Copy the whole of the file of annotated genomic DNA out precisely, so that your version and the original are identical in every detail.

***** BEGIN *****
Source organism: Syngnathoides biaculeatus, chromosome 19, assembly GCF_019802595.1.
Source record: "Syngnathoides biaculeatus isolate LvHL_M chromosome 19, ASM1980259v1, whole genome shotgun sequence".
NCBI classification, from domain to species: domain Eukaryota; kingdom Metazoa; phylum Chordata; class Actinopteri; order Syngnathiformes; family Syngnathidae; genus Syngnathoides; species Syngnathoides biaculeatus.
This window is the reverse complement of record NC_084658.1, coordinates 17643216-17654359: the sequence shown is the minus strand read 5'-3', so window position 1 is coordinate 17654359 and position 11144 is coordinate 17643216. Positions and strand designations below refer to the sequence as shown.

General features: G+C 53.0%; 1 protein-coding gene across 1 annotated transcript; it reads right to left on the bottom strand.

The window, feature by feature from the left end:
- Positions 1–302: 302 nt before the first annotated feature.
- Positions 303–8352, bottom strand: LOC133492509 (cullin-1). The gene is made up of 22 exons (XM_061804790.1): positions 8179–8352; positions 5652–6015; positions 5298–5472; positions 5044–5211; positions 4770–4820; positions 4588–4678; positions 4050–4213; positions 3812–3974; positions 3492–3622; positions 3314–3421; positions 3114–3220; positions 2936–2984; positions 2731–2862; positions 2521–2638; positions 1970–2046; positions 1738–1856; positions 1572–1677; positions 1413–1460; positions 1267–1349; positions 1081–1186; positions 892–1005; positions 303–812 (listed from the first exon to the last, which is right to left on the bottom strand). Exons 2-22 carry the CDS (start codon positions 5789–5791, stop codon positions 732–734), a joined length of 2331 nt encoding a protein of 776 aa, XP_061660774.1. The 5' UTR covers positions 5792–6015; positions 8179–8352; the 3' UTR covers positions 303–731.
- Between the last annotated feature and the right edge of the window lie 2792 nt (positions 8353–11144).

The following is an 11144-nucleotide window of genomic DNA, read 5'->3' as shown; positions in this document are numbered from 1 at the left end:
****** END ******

Source organism: Syngnathoides biaculeatus, chromosome 19, assembly GCF_019802595.1.
Source record: "Syngnathoides biaculeatus isolate LvHL_M chromosome 19, ASM1980259v1, whole genome shotgun sequence".
NCBI classification, from domain to species: domain Eukaryota; kingdom Metazoa; phylum Chordata; class Actinopteri; order Syngnathiformes; family Syngnathidae; genus Syngnathoides; species Syngnathoides biaculeatus.
This window is the reverse complement of record NC_084658.1, coordinates 17643216-17654359: the sequence shown is the minus strand read 5'-3', so window position 1 is coordinate 17654359 and position 11144 is coordinate 17643216. Positions and strand designations below refer to the sequence as shown.

General features: G+C 53.0%; 1 protein-coding gene across 1 annotated transcript; it reads right to left on the bottom strand.

The window, feature by feature from the left end:
- Positions 1–302: 302 nt before the first annotated feature.
- Positions 303–8352, bottom strand: LOC133492509 (cullin-1). The gene is made up of 22 exons (XM_061804790.1): positions 8179–8352; positions 5652–6015; positions 5298–5472; positions 5044–5211; positions 4770–4820; positions 4588–4678; positions 4050–4213; positions 3812–3974; positions 3492–3622; positions 3314–3421; positions 3114–3220; positions 2936–2984; positions 2731–2862; positions 2521–2638; positions 1970–2046; positions 1738–1856; positions 1572–1677; positions 1413–1460; positions 1267–1349; positions 1081–1186; positions 892–1005; positions 303–812 (listed from the first exon to the last, which is right to left on the bottom strand). Exons 2-22 carry the CDS (start codon positions 5789–5791, stop codon positions 732–734), a joined length of 2331 nt encoding a protein of 776 aa, XP_061660774.1. The 5' UTR covers positions 5792–6015; positions 8179–8352; the 3' UTR covers positions 303–731.
- Between the last annotated feature and the right edge of the window lie 2792 nt (positions 8353–11144).

The following is an 11144-nucleotide window of genomic DNA, read 5'->3' as shown; positions in this document are numbered from 1 at the left end: